Archive for the Category Dining


Great Swiss Cheese Fondue Recipe

Link:’s Cheese Fondue Recipe

1 garlic clove, halved crosswise
1 1/2 cups dry white wine (preferably Swiss, such as Fendant)
1 tablespoon cornstarch
2 teaspoons kirsch
1/2 lb Emmental cheese, coarsely grated (2 cups)
1/2 lb Gruyère , coarsely grated (2 cups)

cubes of French bread on fondue forks or long wooden skewers

Special equipment:
a fondue pot

To make:

  1. Rub inside of a 4-quart heavy pot with cut sides of garlic, then discard garlic.
  2. Add wine to pot and bring just to a simmer over moderate heat.
  3. Stir together cornstarch and kirsch in a cup.
  4. Gradually add cheese to pot and cook, stirring constantly in a zigzag pattern (not a circular motion) to prevent cheese from balling up, until cheese is just melted and creamy (do not let boil).
  5. Stir cornstarch mixture again and stir into fondue.
  6. Bring fondue to a simmer and cook, stirring, until thickened, 5 to 8 minutes.
  7. Transfer to fondue pot set over a flame and serve with bread for dipping.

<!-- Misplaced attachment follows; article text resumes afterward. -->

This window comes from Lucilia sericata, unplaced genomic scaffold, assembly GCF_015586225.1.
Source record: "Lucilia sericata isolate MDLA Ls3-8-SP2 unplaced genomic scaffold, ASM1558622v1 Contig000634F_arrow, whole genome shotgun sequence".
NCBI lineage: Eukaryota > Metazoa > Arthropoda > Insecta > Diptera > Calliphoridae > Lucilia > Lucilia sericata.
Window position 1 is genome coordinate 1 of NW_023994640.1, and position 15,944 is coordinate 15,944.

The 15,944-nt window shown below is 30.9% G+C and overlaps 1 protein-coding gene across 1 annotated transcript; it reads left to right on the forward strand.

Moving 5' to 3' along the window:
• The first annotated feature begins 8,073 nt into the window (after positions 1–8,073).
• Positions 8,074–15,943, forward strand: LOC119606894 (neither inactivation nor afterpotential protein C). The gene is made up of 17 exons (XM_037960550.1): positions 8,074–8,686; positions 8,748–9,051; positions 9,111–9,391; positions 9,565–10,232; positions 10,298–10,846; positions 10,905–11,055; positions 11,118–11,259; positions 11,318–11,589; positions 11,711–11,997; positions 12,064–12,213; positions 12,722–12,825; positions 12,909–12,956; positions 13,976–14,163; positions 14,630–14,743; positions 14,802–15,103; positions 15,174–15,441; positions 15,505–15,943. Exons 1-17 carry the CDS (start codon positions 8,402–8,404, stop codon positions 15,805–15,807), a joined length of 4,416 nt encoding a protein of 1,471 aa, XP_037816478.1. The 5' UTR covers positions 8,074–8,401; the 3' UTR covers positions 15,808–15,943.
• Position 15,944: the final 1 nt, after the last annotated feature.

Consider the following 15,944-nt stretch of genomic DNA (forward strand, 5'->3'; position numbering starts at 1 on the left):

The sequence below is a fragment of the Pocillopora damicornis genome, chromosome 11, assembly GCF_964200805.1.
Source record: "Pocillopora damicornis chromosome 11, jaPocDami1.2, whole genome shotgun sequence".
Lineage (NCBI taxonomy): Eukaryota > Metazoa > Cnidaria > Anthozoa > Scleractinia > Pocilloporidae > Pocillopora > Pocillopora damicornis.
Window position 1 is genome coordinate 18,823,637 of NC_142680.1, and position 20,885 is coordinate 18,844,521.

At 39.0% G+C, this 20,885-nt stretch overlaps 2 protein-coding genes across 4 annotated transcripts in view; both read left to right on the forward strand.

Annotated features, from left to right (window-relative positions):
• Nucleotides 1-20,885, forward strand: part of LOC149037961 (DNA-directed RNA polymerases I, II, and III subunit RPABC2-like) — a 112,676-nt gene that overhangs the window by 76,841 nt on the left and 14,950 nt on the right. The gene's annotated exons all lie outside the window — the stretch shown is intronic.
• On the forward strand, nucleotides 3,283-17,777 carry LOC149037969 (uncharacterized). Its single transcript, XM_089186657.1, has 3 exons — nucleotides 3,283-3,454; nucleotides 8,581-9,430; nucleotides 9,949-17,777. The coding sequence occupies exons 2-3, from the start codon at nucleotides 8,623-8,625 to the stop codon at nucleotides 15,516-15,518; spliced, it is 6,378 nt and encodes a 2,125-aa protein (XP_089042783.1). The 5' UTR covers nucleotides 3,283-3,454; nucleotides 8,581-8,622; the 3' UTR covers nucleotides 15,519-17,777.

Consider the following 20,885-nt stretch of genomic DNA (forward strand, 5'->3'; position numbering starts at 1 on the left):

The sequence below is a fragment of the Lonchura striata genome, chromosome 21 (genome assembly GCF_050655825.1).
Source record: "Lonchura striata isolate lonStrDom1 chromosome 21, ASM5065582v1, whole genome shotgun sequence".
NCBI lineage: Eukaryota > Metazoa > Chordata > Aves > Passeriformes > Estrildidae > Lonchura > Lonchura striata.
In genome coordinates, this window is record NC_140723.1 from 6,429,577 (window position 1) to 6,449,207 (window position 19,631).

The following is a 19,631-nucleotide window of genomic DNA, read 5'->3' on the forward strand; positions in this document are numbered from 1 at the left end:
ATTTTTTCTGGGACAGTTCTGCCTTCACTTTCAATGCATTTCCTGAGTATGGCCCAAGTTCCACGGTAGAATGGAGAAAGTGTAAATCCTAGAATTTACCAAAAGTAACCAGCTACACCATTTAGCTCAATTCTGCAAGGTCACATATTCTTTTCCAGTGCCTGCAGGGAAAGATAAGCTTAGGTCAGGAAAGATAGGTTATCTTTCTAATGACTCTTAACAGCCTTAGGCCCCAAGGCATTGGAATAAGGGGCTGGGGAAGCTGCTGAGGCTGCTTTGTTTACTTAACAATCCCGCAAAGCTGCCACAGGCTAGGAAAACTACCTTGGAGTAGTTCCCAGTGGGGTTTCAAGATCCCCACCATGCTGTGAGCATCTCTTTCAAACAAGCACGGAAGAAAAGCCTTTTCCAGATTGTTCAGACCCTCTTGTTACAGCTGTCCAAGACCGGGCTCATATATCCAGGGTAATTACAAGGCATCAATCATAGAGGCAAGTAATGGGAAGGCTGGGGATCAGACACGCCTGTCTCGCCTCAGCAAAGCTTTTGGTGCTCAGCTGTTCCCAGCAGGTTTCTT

I originally found this recipe over a year ago when we wanted to make some Swiss cheese fondue when a friend was coming over for dinner. Unfortunately, we had been used to making cheddar and beer fondue and decided to not follow the directions; the result was too much flour, a full bottle of wine in the fondue, and three drunk people eating a not-soft-enough cheese thing with sticks. Since then, we’ve tried it again with a much higher success rate. Our only major change to the recipe is to remove the garlic; all the taste of the original fondue, minus the vampire-killing aftertaste.

Local Eats: Daglio’s Cheesesteaks and Hoagies

Located just north of the Pantano and Broadway intersection, this local sandwich shop comes as close as you can get to Philly while still being 2000+ miles away (they even import their rolls from a Philly bakery).

I picked the chicken cheesesteak with peppers and provolone and Lauren picked the veggie with mushrooms and provolone. Both were quite excellent tasting albeit a little greasy (what do you expect from a cheesesteak?). The staff was courteous, service was prompt, and food was very enjoyable. As the name states, it’s a hoagie (sub, grinder, po-boy, sandwitch on a long roll, etc…) and cheesesteak place and there isn’t much else on the menu. After asking where the owners were from, we learned that they moved here from NJ, so the food is as close to authentic as you can get.

The two of us ate for just under $20, placing it on the more affordable side of local, non-fast-food eateries but on the high side for a pair of cheesesteaks and drinks. Regardless of the price, we would certainly go back again.